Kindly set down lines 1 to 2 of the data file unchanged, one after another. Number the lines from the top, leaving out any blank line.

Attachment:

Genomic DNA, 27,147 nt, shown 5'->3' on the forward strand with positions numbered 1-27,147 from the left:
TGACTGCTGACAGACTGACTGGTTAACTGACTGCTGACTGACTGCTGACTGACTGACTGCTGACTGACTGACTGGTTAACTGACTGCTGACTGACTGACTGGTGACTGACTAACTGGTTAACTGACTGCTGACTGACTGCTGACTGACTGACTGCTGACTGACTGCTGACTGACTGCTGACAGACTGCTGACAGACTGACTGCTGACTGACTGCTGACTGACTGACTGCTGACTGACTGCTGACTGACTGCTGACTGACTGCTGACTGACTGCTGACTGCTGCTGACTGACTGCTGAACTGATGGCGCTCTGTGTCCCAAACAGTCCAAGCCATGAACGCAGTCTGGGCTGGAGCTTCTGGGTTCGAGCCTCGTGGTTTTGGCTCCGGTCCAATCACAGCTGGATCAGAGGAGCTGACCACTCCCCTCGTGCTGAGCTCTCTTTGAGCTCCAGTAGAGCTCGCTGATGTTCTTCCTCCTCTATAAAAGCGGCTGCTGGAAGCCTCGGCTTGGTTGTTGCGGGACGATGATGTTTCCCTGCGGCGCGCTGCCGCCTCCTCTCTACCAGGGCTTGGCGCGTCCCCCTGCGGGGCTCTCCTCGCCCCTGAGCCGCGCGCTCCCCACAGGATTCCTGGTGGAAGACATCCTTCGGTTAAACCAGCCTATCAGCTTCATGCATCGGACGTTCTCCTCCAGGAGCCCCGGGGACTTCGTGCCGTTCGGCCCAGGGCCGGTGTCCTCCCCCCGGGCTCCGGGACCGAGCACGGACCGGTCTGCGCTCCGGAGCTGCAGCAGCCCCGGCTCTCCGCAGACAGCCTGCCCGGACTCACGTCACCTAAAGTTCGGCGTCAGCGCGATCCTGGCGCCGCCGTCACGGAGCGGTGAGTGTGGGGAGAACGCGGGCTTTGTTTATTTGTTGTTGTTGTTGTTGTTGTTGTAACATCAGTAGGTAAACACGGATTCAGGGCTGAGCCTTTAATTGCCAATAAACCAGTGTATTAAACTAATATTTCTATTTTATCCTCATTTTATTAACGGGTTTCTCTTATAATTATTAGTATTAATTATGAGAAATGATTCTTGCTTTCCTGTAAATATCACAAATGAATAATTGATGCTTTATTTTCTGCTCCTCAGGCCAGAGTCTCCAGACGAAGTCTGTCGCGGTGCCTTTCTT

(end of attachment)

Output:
Genomic DNA, 27,147 nt, shown 5'->3' on the forward strand with positions numbered 1-27,147 from the left:
TGACTGCTGACAGACTGACTGGTTAACTGACTGCTGACTGACTGCTGACTGACTGACTGCTGACTGACTGACTGGTTAACTGACTGCTGACTGACTGACTGGTGACTGACTAACTGGTTAACTGACTGCTGACTGACTGCTGACTGACTGACTGCTGACTGACTGCTGACTGACTGCTGACAGACTGCTGACAGACTGACTGCTGACTGACTGCTGACTGACTGACTGCTGACTGACTGCTGACTGACTGCTGACTGACTGCTGACTGACTGCTGACTGCTGCTGACTGACTGCTGAACTGATGGCGCTCTGTGTCCCAAACAGTCCAAGCCATGAACGCAGTCTGGGCTGGAGCTTCTGGGTTCGAGCCTCGTGGTTTTGGCTCCGGTCCAATCACAGCTGGATCAGAGGAGCTGACCACTCCCCTCGTGCTGAGCTCTCTTTGAGCTCCAGTAGAGCTCGCTGATGTTCTTCCTCCTCTATAAAAGCGGCTGCTGGAAGCCTCGGCTTGGTTGTTGCGGGACGATGATGTTTCCCTGCGGCGCGCTGCCGCCTCCTCTCTACCAGGGCTTGGCGCGTCCCCCTGCGGGGCTCTCCTCGCCCCTGAGCCGCGCGCTCCCCACAGGATTCCTGGTGGAAGACATCCTTCGGTTAAACCAGCCTATCAGCTTCATGCATCGGACGTTCTCCTCCAGGAGCCCCGGGGACTTCGTGCCGTTCGGCCCAGGGCCGGTGTCCTCCCCCCGGGCTCCGGGACCGAGCACGGACCGGTCTGCGCTCCGGAGCTGCAGCAGCCCCGGCTCTCCGCAGACAGCCTGCCCGGACTCACGTCACCTAAAGTTCGGCGTCAGCGCGATCCTGGCGCCGCCGTCACGGAGCGGTGAGTGTGGGGAGAACGCGGGCTTTGTTTATTTGTTGTTGTTGTTGTTGTTGTTGTAACATCAGTAGGTAAACACGGATTCAGGGCTGAGCCTTTAATTGCCAATAAACCAGTGTATTAAACTAATATTTCTATTTTATCCTCATTTTATTAACGGGTTTCTCTTATAATTATTAGTATTAATTATGAGAAATGATTCTTGCTTTCCTGTAAATATCACAAATGAATAATTGATGCTTTATTTTCTGCTCCTCAGGCCAGAGTCTCCAGACGAAGTCTGTCGCGGTGCCTTTCTT